The year 2020 has been anything but usual and the housing market is no exception. The housing market has been fueled by 50-year low interest rates and a tsunami of relocations driven by a significant increase in remote workers. Combine this with the growing desire/need for more space and the result is a housing market on fire. As Lawrence Yun, chief economist for the National Association of Realtors, said, "When the pandemic began, there was a tremendous amount of uncertainty. To our surprise, the housing market not only recovered, and then some, but it went roaring past the pre-pandemic levels."
So, what is in store for 2021? Is this tremendous housing market going to be doused with flame retardant and result in smoke and ashes? The vast majority of experts and economists agree that 2021's housing market will prove to be even stronger than 2020.
In the last year mortgage rates have hit record lows and the Federal Reserve has indicated that rates will remain favorable through 2021. Len Kiefer, deputy chief economist with Freddie Mac, thinks that mortgage rates "will continue to remain relatively flat for the next year." He believes "they might bounce around a little bit" and rates may be "modestly higher at the end of next year, but pretty flat over the next year." This of course is all dependent on the broader economy and what happens with the pandemic. If we see success with the vaccination process, the economy could open and see quicker recovery; at which point we may see rates begin to rise. The general consensus among economists seems to be that even if a rapid economic recovery takes place in 2021, rates will still remain in the 3% range and it is unlikely that we will see rates rise above 4% in 2021.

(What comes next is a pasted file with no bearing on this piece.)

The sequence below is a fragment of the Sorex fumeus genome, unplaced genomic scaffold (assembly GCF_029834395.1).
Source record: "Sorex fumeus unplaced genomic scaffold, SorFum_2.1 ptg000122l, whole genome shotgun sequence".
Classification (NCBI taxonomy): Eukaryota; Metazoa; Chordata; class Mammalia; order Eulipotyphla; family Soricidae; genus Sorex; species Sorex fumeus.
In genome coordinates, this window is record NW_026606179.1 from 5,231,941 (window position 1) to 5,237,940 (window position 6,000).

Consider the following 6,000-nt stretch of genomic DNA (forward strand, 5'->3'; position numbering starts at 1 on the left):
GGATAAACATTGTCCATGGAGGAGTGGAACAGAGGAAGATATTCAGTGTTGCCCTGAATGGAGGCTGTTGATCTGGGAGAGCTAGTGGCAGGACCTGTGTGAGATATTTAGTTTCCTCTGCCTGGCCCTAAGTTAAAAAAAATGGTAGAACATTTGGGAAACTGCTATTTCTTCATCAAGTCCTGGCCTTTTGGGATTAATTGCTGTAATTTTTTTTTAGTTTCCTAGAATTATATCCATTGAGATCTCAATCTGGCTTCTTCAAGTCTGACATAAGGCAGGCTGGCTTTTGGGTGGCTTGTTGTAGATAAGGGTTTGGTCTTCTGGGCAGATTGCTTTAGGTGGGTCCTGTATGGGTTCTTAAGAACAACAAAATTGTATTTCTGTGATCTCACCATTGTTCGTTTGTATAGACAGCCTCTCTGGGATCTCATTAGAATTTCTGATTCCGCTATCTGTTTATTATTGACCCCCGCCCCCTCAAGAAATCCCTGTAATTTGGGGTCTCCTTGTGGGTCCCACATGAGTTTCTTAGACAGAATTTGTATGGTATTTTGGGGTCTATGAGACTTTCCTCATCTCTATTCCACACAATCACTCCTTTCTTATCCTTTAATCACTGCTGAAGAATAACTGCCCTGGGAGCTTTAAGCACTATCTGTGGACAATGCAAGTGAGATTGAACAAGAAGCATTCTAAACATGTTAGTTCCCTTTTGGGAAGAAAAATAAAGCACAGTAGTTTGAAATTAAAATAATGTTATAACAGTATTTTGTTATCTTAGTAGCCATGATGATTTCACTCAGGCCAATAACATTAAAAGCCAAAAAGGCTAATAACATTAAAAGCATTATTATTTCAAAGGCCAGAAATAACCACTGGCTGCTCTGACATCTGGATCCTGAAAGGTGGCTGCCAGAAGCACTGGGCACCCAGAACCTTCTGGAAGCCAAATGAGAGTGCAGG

Home-price appreciation is expected to continue its fastest pace growth since the Great Recession, as the scarcity of inventory continues to create competition with buyers. Until the anxiety and uncertainty of the virus are quelled with sellers currently sitting on the sideline, inventory will remain inadequate for market demand. Many feel that the inventory crunch will remain strong through at least midyear, as the COVID vaccine becomes widely available, schools and local economies begin to open up and the buyers who have been waiting will step into the market.
Another driving force will be the millennials who are entering the market as first-time homebuyers. It is thought that millennials will continue to capitalize on the low interest rates and again drive demand where inventory is tight. Following the generational conversation is Generation Z. It is expected that the demand for investment property will continue to rise, as Generation Z is continuing to graduate from college. This new pool of tenants will be entering the workforce as the economy begins to open and are sure to want to experience living in their own environments, thus, creating increased demand in rental housing and increased investor demand for residential rental property.
By all accounts, the general consensus among economists and analysts is the 2021 real estate housing market will remain strong and demonstrate even more growth than the surprise growth of 2020.